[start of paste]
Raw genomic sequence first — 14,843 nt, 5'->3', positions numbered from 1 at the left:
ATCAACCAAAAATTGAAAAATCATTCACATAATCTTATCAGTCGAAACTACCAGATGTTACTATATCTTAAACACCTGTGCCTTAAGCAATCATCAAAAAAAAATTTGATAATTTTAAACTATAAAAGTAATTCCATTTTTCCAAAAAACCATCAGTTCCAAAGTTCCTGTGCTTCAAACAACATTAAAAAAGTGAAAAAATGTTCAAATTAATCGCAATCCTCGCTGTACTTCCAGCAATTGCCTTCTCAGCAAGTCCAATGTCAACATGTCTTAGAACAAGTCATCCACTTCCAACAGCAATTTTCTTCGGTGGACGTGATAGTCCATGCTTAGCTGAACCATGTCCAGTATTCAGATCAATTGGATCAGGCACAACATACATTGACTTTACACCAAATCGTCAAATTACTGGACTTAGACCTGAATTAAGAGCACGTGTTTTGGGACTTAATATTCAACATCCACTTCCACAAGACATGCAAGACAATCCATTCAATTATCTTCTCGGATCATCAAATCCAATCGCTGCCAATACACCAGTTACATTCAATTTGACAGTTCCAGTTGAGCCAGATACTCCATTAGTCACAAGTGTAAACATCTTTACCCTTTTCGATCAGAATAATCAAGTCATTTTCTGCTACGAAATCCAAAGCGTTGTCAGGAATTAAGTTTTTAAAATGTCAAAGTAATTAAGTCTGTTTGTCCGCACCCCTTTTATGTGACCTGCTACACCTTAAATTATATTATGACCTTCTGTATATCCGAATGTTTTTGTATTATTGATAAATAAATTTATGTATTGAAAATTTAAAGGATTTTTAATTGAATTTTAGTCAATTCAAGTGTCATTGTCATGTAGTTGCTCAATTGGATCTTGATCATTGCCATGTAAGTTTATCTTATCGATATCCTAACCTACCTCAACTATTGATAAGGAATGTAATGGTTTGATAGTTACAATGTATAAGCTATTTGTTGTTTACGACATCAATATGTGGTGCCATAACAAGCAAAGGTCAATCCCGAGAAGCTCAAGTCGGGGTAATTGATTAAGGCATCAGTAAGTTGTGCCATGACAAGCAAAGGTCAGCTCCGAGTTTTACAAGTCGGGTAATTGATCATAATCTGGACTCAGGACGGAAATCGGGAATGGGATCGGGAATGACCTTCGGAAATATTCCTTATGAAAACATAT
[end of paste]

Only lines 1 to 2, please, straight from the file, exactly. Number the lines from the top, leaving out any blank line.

Raw genomic sequence first — 14,843 nt, 5'->3', positions numbered from 1 at the left:
ATCAACCAAAAATTGAAAAATCATTCACATAATCTTATCAGTCGAAACTACCAGATGTTACTATATCTTAAACACCTGTGCCTTAAGCAATCATCAAAAAAAAATTTGATAATTTTAAACTATAAAAGTAATTCCATTTTTCCAAAAAACCATCAGTTCCAAAGTTCCTGTGCTTCAAACAACATTAAAAAAGTGAAAAAATGTTCAAATTAATCGCAATCCTCGCTGTACTTCCAGCAATTGCCTTCTCAGCAAGTCCAATGTCAACATGTCTTAGAACAAGTCATCCACTTCCAACAGCAATTTTCTTCGGTGGACGTGATAGTCCATGCTTAGCTGAACCATGTCCAGTATTCAGATCAATTGGATCAGGCACAACATACATTGACTTTACACCAAATCGTCAAATTACTGGACTTAGACCTGAATTAAGAGCACGTGTTTTGGGACTTAATATTCAACATCCACTTCCACAAGACATGCAAGACAATCCATTCAATTATCTTCTCGGATCATCAAATCCAATCGCTGCCAATACACCAGTTACATTCAATTTGACAGTTCCAGTTGAGCCAGATACTCCATTAGTCACAAGTGTAAACATCTTTACCCTTTTCGATCAGAATAATCAAGTCATTTTCTGCTACGAAATCCAAAGCGTTGTCAGGAATTAAGTTTTTAAAATGTCAAAGTAATTAAGTCTGTTTGTCCGCACCCCTTTTATGTGACCTGCTACACCTTAAATTATATTATGACCTTCTGTATATCCGAATGTTTTTGTATTATTGATAAATAAATTTATGTATTGAAAATTTAAAGGATTTTTAATTGAATTTTAGTCAATTCAAGTGTCATTGTCATGTAGTTGCTCAATTGGATCTTGATCATTGCCATGTAAGTTTATCTTATCGATATCCTAACCTACCTCAACTATTGATAAGGAATGTAATGGTTTGATAGTTACAATGTATAAGCTATTTGTTGTTTACGACATCAATATGTGGTGCCATAACAAGCAAAGGTCAATCCCGAGAAGCTCAAGTCGGGGTAATTGATTAAGGCATCAGTAAGTTGTGCCATGACAAGCAAAGGTCAGCTCCGAGTTTTACAAGTCGGGTAATTGATCATAATCTGGACTCAGGACGGAAATCGGGAATGGGATCGGGAATGACCTTCGGAAATATTCCTTATGAAAACATAT